Beware The Promise Land

The Javascript world has embraced asynchronicity tightly. It understandably began handling its asynchronous behavior with callbacks. When those became unwieldy, the language gave us promises. We now have async await to deal with difficult promise chaining. I am currently in a project that doesn’t have easy access to async await so promises are the way forward for now.

I am working toward my Javascript Promise merit badge and today I made good progress in that endeavor. Unfortunately it was done through several hours of difficulty and pain. I had a simple misunderstanding about the different ways functions can be passed to promise chains. In hindsight it’s funny how a simple misunderstanding, under the right circumstances, can lead to big problems.

Javascript Memoization

When working on any sizable project, you’ll inevitably run into a situation where you need to improve the performance of the application. Often times, you’ll notice multiple redundant calls being made to a database or external API that is loading down the external resource and causing unnecessary delays. One way to solve this problem is through caching.

There are varying degrees and strategies for caching. Because I come from the Ruby on Rails world, I think of the lightest form and first defense against redundant expensive operations as memoization. If you’re familiar with any Rails projects you’ll recognize the following memoize pattern:

Non-Unique DOM IDs

Every good web developer knows that IDs on DOM elements should be unique. I say should because browsers faithfully render pages that break this rule. That said, Chrome now shows an error message in the developer console under certain circumstances with version 63 - released earlier this month. Through the new error message, I learned how difficult it can be to follow the unique ID rule when using my beloved Ruby on Rails.

The New Error

One of my favorite features of Chrome has always been the developer tools. I consistently have the console open when working on my web projects. Earlier this month, I was greeted with a new error message on a page of our app that I am on all the time. The message looked similar to the following:

Automatically Delete Old Data From Druid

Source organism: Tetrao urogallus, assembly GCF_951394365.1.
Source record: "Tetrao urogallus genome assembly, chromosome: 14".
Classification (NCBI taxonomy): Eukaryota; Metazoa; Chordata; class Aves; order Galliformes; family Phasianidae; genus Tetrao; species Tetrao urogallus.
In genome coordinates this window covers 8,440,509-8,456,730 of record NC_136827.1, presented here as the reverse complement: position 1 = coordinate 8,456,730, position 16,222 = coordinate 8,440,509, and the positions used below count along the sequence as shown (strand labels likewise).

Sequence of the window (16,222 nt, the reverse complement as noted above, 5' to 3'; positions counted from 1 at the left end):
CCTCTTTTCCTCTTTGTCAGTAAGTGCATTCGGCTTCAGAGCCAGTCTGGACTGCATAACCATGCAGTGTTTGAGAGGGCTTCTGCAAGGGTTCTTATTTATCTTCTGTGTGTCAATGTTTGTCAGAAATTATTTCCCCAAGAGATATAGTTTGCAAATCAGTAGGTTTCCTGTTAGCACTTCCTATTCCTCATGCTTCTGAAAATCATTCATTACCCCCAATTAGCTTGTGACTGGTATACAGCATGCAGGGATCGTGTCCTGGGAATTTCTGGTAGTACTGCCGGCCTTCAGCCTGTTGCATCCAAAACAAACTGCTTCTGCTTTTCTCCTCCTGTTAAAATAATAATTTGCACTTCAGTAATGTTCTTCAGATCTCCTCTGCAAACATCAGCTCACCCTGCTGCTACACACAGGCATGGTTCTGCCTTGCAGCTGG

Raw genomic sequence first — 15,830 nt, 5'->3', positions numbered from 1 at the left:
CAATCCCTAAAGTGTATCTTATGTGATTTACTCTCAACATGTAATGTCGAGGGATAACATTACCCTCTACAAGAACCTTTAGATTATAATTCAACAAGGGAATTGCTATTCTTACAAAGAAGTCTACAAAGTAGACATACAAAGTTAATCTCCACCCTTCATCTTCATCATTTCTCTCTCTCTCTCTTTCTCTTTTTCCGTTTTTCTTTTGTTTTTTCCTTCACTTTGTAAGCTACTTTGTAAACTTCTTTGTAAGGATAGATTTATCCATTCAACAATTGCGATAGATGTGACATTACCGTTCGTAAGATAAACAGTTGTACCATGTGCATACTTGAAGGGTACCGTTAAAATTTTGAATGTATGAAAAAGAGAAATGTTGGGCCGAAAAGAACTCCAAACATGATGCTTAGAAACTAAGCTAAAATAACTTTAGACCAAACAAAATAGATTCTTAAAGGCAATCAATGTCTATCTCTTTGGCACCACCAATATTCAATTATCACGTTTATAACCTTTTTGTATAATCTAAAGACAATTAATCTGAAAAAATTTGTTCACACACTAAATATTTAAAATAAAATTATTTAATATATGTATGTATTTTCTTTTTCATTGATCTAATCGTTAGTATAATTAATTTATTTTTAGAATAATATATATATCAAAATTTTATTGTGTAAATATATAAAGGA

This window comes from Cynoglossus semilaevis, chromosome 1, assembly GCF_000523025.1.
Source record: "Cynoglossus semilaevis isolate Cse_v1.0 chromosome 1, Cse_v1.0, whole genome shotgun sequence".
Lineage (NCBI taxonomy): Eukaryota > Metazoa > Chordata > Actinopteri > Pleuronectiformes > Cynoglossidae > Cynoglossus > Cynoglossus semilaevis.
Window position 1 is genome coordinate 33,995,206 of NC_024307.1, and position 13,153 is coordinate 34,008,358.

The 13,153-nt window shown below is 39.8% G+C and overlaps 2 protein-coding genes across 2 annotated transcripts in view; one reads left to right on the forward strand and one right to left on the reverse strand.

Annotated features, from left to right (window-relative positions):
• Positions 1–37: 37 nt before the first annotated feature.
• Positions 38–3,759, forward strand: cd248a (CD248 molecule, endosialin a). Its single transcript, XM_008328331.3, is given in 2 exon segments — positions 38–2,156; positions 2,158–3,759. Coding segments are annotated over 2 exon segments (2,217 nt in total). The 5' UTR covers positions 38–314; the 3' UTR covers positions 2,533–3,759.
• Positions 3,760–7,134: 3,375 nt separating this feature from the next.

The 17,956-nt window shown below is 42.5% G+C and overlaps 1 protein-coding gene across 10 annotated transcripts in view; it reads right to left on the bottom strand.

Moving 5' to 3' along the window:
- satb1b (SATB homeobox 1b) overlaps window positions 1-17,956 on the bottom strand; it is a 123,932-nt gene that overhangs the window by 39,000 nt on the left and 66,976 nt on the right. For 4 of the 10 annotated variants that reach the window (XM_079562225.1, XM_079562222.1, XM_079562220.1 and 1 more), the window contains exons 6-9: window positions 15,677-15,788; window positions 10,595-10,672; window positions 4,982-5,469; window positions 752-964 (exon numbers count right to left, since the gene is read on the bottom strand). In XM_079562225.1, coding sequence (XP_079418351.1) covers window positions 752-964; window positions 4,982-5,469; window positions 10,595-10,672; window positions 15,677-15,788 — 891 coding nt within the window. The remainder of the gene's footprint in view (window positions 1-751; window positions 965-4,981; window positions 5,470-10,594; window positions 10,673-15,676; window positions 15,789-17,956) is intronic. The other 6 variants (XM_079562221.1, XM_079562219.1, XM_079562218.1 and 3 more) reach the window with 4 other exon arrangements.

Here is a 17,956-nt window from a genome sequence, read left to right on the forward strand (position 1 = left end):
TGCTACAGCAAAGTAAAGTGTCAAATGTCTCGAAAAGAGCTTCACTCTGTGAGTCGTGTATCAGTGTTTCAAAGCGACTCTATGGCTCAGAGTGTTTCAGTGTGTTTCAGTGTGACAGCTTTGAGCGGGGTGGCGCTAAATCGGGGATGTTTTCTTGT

We use the open source metrics data store, Druid, for several of our metrics collection needs at work. The nature of our runtime environment requires us to delete old data from Druid’s deep storage (Hadoop/HDFS in our case).

This use case seems to be fairly common and every database handles it differently. Elasticsearch uses a separate curator program. We run scripts from jobs to accomplish it in MySQL. If memory serves, Influx has the functionality built in. Druid also has it built in but it was surprisingly difficult to get working. Here is how I eventually accomplished it.

Prevent Test Rot

Nobody likes buggy software. Because of this fact, we must test our code. Whether we conduct these tests manually or automatically, they are a crucial part of the development process. All too often, testing strategies and automatic test suites begin to fail because they are not given the care they need to survive.

One of the most difficult things I’ve seen development teams struggle with over the years is how to maintain a solid test suite as their application grows. It doesn’t matter what the style is (TDD or otherwise) the tests begin to rot. In order to figure out how to prevent a distructive end, we must first understand what a good suite looks like.

Everything Has A Cost

In our lives and business, we have finite resources. These resources can be natural such as wood, coal, or oil. They can be less material such as time and money. They can even be quite abstract like focus, inspiration, and motivation. Because they are not infinite, these resources need to be consumed wisely. All too often, we lose sight of this fact when writing software and designing systems.

As the stewards of software, we make lots of decisions that have potentially large impacts on the businesses we work for. We choose the languages to write the code in and the databases to store company assets in. We decide how much of the cloud to utilize and how much we should host ourselves. And on and on. All of these choices have a variety of costs and benefits that come with them.

Walking With Certificate Manager

Last week, I talked about my SSL setup with Cloudflare. There were a few things I didn’t love about the setup. It caused some funkiness with my Google OAuth2 authentication redirects but more importantly, it terminated the SSL connection before getting to my application servers. In my ongoing pursuit of experimentation, I decided to get a certificate closer to home.

There were several goals I wanted to achieve with the transition.

  1. Get an SSL certificate on my servers at AWS (either on the load balancer - ELB or on the EC2 instance itself)
  2. Release my dependency on Cloudflare
  3. Maintain https always (http should redirect to https)
  4. Maintain www redirect to root domain (

As is typical with any technology transition, there were bumps in the road. I didn’t find everything I needed to get it all working in one place, so I put my pieced together solution here.